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Measles vaccination rates in GTA children are lower than the rest of Ontario. Why?

Are children in the Toronto area more at risk of catching measles than the rest of Ontario?

It’s a question that could be answered, at least in part, by a report released by Public Health Ontario (PHO) that shows mostly declining vaccination rates against the highly-contagious disease among kids, especially in the Greater Toronto Area.

The report is from July, but helps to add context to Ontario’s current measles situation. As of March 13, eight cases have been confirmed in 2024 so far, one more than the seven reported throughout all of 2023, and four of those cases were in unvaccinated children. Half of those cases were reported in the GTA and Hamilton and all but two involved recent travel.

Since March 13, at least one additional case has been confirmed in Toronto, with the city’s public health agency warning of potential exposure at a mom and babies program downtown.

Immunization data for all 34 of the province’s public health units is included in the report and shows coverage rates for seven and 17-year-olds between the school years of 2019 and 2022.

While the older cohort has consistent immunization rates above or near 90 per cent across the board and over the years, vaccine coverage has slipped for the younger group since 2019, specifically in public health units located in the GTA.

For example, in Toronto, the percentage of seven-year-olds fully vaccinated for measles dropped from 80.2 per cent in the 2019-2020 school year to 38.9 per cent in the 2021-2022 school year. The situation appears to be worse in Peel Region, where rates have fallen from 77.7 to 37.2 per cent in the same time period.

In fact, every city in the GTA has seen a dramatic drop off in measles vaccination rates since 2019, led by York Region at 31.9 per cent.

“We need to have at least 70 to 80 per cent of kids vaccinated for this illness to keep the numbers at bay. As soon as percentages of vaccine rates dip below that, we’re at risk of seeing these illnesses come back again, which had all but eradicated in Canada in the last number of decades,” Dr. Dina Kulik, a pediatrician and founder of Kidcrew Medical, told CTV News Toronto in an interview.

  • Watch the full interview in the player above

“By and large, measles is a pretty benign illness for most people. However, if you have enough people that get it, just like COVID, just like flu, just like other illnesses, there are risks and some kids do get very, very sick, and some kids can die from measles,” she said.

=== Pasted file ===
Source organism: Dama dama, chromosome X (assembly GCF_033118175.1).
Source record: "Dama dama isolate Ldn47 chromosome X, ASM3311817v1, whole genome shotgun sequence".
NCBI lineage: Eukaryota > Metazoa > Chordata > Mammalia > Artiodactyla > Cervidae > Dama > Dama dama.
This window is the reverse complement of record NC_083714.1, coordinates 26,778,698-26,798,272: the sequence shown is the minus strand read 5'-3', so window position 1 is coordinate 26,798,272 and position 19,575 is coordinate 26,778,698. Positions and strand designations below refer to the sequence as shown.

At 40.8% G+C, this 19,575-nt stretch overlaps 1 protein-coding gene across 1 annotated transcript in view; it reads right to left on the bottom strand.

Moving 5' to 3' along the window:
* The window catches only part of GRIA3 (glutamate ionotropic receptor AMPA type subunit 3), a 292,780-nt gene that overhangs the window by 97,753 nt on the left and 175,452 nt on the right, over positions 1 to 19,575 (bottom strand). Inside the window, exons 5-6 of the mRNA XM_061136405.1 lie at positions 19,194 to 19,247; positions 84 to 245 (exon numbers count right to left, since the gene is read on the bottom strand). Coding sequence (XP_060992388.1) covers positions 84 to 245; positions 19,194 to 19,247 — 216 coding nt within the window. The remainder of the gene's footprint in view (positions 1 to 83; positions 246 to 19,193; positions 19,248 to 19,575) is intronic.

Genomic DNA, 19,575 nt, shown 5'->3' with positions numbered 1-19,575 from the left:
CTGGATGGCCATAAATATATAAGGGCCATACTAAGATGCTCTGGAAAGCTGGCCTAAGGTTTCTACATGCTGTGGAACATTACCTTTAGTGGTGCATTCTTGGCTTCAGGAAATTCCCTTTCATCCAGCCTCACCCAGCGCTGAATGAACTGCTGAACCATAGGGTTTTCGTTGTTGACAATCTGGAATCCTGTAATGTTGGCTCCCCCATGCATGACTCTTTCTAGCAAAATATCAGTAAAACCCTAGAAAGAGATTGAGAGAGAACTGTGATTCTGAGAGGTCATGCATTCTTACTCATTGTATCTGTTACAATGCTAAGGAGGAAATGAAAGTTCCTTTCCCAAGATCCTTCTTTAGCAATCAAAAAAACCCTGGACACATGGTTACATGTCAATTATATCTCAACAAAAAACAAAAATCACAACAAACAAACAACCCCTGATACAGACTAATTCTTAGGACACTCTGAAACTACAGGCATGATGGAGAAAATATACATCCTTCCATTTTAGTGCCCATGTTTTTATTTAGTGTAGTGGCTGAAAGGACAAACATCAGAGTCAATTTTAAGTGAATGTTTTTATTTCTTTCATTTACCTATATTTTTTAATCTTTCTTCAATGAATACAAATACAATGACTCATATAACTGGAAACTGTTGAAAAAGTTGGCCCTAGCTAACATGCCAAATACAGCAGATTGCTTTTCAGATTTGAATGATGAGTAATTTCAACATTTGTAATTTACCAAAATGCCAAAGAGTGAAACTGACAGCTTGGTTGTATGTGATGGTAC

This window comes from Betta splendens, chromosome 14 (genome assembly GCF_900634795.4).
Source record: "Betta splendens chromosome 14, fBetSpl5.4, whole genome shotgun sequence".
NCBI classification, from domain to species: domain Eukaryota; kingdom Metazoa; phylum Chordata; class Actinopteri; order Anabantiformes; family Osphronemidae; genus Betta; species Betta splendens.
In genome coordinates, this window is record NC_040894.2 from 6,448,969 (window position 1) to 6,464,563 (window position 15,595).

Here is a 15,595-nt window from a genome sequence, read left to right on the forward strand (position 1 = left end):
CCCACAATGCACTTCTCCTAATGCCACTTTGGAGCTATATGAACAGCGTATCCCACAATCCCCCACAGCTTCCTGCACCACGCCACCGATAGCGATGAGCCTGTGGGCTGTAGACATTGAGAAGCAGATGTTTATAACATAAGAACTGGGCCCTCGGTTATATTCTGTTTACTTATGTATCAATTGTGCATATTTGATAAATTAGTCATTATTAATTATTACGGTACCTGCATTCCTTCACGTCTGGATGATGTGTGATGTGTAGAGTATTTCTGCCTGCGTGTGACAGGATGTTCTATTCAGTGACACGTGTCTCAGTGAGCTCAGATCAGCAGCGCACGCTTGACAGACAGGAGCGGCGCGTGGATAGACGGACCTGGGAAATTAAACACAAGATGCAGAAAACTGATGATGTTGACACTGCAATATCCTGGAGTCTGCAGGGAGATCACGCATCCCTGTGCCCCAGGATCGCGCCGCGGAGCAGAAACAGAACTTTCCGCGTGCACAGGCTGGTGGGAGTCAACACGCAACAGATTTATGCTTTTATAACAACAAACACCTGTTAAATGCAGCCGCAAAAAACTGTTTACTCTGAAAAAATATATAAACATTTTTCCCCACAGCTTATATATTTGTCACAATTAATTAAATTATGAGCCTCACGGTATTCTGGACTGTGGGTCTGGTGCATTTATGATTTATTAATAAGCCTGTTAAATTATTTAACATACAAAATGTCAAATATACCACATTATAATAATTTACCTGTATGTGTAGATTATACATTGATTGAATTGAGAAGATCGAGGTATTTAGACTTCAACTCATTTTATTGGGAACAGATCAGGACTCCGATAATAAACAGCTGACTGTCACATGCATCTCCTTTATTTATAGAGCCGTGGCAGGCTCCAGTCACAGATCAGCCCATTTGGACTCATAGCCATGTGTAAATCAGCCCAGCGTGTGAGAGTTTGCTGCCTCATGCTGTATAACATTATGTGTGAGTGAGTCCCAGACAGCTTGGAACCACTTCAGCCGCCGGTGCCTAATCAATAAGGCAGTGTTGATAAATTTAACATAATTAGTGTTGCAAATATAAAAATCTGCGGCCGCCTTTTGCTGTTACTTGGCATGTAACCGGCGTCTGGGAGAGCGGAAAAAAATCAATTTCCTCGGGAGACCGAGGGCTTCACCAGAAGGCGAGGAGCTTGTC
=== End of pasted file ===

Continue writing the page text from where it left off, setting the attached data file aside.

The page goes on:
The measles vaccination rates of seven-year-olds in Ontario is seen in this graph. (Public Health Ontario)

Why the drop off in vaccine coverage, particularly in the GTA?

COVID-19 is at least partially to blame for the reduced immunization coverage, according to the PHO, which says it caused “significant disruptions” to the delivery of routine vaccines.

The report notes that because primary care offices were limited to virtual visits at the height of the pandemic, the “deferral of nonessential” medical treatments, like immunizations, followed.

Beyond that, Kulik said some patients in Ontario have had trouble accessing their family doctor in recent years, due in part to a province wide staffing shortage – more than half a million people in Toronto don’t have a family doctor, according to recent numbers released by the Ontario Medical Association.

As well, vaccine hesitancy in the wake of the global COVID-19 vaccine rollout continues to be a factor.

A child gets a vaccine in this undated image. (Shutterstock)

“I think when a new vaccine comes out, like the COVID vaccine, it brings up a lot of questions around how vaccines are made, and how are they tested and short-term and long-term side effects,” Kulik said. “I think these are important conversations to have, I welcome these conversations with my patients, because I want them to be informed about why they’re getting vaccines and what are the potential risks, but also the benefits.”

PHO has acknowledged that there is an “increase in measles activity globally” and last week Health Minister Sylvia Jones said the province has boosted its stockpile of vaccines.

Late last year, the World Health Organization called the increase in global measles outbreaks and deaths “staggering” but also “not unexpected” due to declining vaccination rates over the years.

So what should you do?

Health officials have been urging members of the public to check their immunization records to make sure they are up to date on their measles vaccines, especially before travelling.

If you’re unsure, Kulik recommends booking an appointment with your doctor to review what vaccines you, or your children, may be missing.

“I think it’s definitely a priority to make sure that kids are seeing their primary-care provider or family doctor, or pediatrician to review what vaccines may be required, what vaccines their kids are missing, and catch them up, because we know we need a couple of weeks after a vaccine to really reach good immunity.”

If you contract measles, Toronto Public Health has provided the following guidance, which includes:

  • Seek medical care if symptoms arise particularly after travel or exposure to a measles-infected person
  • Call ahead to clinics for precautionary measures and testing
  • Do not attend work or school
  • Remain watchful for symptoms even if vaccinated against measles
  • Follow medical advice promptly for proper care and containment 

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